Because indexes are built so differently in SQL Server 2000 and 6.5, even if you don't redesign your indexing, we recommend that you drop all the indexes before the upgrade, then rebuild them after transferring the data to SQL Server 2000. Doing so will make the upgrade run faster. This task is easier if you have the SQL scripts from the Generate SQL Script Wizard to guide you about what to rebuild.

If you have replication set up in your SQL Server 6.5 environment, the upgrade process can move everything—replication included—to SQL Server 2000, provided that you're upgrading in-place on the same computer. If you're moving the databases to a new computer, however, you'll have to break replication on SQL Server 6.5 and set it up again on SQL Server 2000. However, that isn't totally bad news because SQL Server 2000 contains some significant changes in replication. For example, in a SQL Server 2000 pull subscription, the workload is greater on the subscriber because that's where the Distribution Agent now runs. If you have multiple subscriptions in SQL Server 6.5, the Distribution Server has to manage them all. That's still true in SQL Server 2000 for push subscriptions, but for pull subscriptions, the subscriber gets to do the work. Additional options in replication include merge replication, which offers two-way update capability. In SQL Server 2000, subscribing to individual articles is discouraged for data-integrity reasons; you should subscribe to the entire publication. Because of SQL Server 2000's many new replication features, now is a good time to drop your existing replication scenarios and rebuild replication to fully exploit the additional functionality SQL Server 2000 offers. So before you start the upgrade process, cancel the subscribers, publications, and publishers, and remove the replication jobs from the SQL Server 6.5 database.

The SQL Server 2000 Upgrade Wizard, which walks you through the upgrade process, requires that you have a pagefile of at least the amount of RAM in your computer plus 16MB. This limitation seems unnecessary if you bought a system loaded with RAM thinking that with RAM to spare, you wouldn't need a large pagefile. But the Upgrade Wizard won't run until you make the pagefile as large as it wants. You can always reset the pagefile after the upgrade.

Your SQL Server 6.5 installation must have a service pack applied. If you're upgrading in-place on the same computer, you must have Service Pack 5 (SP5) applied to SQL Server 6.5. If you plan to upgrade by moving the databases to a SQL Server 2000 installation on a new computer, the 6.5 installation needs at least SP3. You'll get an error message and the upgrade will terminate if you don't have the correct service pack. The easiest way to determine whether you have the right service pack applied is to open the Query Analyzer (ISQL/w in SQL Server 6.5) and run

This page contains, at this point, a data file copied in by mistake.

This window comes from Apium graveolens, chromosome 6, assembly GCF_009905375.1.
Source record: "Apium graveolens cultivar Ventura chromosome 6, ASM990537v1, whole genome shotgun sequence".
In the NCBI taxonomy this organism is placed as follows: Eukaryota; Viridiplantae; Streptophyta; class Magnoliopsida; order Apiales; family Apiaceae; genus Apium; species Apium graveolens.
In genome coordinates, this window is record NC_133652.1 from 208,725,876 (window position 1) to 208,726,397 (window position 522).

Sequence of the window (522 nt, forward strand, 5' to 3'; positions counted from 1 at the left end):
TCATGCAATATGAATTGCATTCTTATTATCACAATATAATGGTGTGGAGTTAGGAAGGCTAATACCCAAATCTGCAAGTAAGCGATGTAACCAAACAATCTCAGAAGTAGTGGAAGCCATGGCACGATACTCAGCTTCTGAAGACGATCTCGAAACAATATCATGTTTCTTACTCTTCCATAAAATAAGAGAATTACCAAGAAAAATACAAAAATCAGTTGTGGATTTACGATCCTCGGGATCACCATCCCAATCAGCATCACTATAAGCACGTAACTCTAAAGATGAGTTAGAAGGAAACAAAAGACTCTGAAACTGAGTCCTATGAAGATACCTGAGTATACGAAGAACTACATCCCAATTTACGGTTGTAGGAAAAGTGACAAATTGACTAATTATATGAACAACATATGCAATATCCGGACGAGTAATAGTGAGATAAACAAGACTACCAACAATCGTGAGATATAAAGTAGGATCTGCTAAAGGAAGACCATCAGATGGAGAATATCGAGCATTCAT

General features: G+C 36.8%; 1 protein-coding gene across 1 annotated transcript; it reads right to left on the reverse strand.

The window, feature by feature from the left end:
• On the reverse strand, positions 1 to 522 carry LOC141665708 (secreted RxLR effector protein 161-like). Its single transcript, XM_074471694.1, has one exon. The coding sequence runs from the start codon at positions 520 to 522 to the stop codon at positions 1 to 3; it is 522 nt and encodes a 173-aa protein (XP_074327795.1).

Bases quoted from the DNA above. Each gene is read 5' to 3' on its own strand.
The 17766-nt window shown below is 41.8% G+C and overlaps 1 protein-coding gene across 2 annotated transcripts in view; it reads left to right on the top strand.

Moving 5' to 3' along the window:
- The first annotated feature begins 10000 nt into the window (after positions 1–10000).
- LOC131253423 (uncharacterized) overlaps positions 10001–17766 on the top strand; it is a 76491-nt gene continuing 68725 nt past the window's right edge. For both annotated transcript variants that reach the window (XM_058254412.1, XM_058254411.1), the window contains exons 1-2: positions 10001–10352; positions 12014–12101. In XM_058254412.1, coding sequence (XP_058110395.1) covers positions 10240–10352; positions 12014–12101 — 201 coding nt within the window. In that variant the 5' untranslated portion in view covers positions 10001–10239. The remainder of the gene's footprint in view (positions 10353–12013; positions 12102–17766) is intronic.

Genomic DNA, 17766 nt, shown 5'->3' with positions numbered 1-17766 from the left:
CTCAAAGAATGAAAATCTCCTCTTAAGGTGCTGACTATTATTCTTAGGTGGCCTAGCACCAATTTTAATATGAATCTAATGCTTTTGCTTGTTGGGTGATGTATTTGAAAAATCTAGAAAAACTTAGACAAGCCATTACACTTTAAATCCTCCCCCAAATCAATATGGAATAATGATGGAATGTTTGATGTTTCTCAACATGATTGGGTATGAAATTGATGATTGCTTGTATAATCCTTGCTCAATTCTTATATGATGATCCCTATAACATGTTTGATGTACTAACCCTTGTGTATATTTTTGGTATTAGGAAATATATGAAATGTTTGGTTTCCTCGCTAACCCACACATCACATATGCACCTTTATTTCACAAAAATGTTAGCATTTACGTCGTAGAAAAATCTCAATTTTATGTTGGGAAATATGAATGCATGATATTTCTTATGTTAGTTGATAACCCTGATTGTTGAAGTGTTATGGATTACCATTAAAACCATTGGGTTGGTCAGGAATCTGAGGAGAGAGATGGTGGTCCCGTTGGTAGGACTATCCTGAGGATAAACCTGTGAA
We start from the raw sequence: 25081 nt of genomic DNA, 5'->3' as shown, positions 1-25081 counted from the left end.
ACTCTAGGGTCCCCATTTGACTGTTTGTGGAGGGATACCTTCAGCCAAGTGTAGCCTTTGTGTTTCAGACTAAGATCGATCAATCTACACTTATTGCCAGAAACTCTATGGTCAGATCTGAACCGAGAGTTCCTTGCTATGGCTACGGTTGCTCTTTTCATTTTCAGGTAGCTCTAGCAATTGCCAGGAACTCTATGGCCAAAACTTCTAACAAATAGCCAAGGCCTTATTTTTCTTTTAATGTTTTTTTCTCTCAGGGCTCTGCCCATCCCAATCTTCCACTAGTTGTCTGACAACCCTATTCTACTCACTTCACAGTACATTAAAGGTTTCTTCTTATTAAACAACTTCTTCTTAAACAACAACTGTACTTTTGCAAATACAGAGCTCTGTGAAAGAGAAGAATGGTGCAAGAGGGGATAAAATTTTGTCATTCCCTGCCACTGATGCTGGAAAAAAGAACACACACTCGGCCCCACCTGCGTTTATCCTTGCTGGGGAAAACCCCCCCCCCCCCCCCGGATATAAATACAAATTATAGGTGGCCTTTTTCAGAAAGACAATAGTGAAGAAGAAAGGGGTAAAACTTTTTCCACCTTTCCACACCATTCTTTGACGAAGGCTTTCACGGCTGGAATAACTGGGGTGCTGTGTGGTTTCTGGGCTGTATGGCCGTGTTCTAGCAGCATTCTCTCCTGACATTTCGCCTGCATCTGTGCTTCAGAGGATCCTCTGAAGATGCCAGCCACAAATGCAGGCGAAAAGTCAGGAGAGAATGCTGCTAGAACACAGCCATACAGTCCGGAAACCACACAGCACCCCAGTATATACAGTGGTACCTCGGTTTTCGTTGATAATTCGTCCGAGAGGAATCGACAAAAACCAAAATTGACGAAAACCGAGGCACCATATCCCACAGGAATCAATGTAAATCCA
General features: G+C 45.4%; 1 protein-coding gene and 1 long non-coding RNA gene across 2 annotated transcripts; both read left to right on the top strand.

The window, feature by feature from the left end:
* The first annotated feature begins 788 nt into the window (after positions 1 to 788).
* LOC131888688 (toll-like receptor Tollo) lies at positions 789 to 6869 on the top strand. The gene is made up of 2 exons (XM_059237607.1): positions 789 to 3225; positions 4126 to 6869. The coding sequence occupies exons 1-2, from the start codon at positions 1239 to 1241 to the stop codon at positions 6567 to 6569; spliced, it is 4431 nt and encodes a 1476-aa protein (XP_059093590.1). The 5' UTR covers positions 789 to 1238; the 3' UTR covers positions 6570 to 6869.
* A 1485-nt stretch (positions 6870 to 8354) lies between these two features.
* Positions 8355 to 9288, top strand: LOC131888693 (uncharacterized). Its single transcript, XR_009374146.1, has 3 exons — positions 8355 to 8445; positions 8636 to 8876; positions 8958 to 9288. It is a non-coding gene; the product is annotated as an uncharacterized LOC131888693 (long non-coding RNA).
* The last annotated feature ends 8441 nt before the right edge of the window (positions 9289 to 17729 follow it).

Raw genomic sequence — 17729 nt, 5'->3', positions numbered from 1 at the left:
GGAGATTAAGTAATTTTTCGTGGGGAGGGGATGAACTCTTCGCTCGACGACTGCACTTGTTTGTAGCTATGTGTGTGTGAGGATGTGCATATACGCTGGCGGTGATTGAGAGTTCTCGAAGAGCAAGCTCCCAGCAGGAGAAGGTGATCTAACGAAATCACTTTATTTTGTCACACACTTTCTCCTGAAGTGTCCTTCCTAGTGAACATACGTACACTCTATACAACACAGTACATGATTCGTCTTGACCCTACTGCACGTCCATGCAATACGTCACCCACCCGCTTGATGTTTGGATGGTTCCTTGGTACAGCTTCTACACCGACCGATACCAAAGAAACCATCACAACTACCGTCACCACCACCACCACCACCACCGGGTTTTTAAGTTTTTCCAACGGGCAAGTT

SELECT @@version

The original release of SQL Server 6.5 was version 6.50.201. SP3 upgraded this to 6.50.258. SP5 takes the version to 6.50.415, and SP5a to 6.50.416.

Get Set


You need to take care of some more housekeeping details before you get started on the upgrade process. On the SQL Server 6.5 server, make sure that the tempdb database is at least 10MB. (Microsoft recommends 25MB.) In reality, tempdb should already be larger than 25MB; if it isn't, make it 50MB or 100MB if you have the disk space.

The master database needs at least 3MB of free disk space. If you even suspect it doesn't have that much free space, add 10MB. You're going to delete it soon anyway, and this might be the last time you have to add space to a device and then to the database.

If you've set any stored procedures to run automatically at startup, disable them now. You can use the sp_unmakestartup stored procedure to prevent these procedures from running. The upgrade process starts and stops the SQL Server services several times, and you don't want any procedures running while the upgrade is taking place. To find out which procedures run at startup, use sp_helpstartup.

BOL says to "ensure the @@SERVERNAME is defined on SQL Server 2000." We found that you need to make sure that @@SERVERNAME is defined—that is, not NULL—on both the SQL Server 2000 and the 6.5 installations. To check whether @@SERVERNAME is defined, open Query Analyzer (in SQL Server 2000) or ISQL/w (in SQL Server 6.5), and run

SELECT @@servername

If the result is NULL, you need to run

EXEC sp_addserver <i>server_name</i>, local

where server_name is the name of your server. Again, you'll have to stop and restart the SQL Server service for this change to take effect.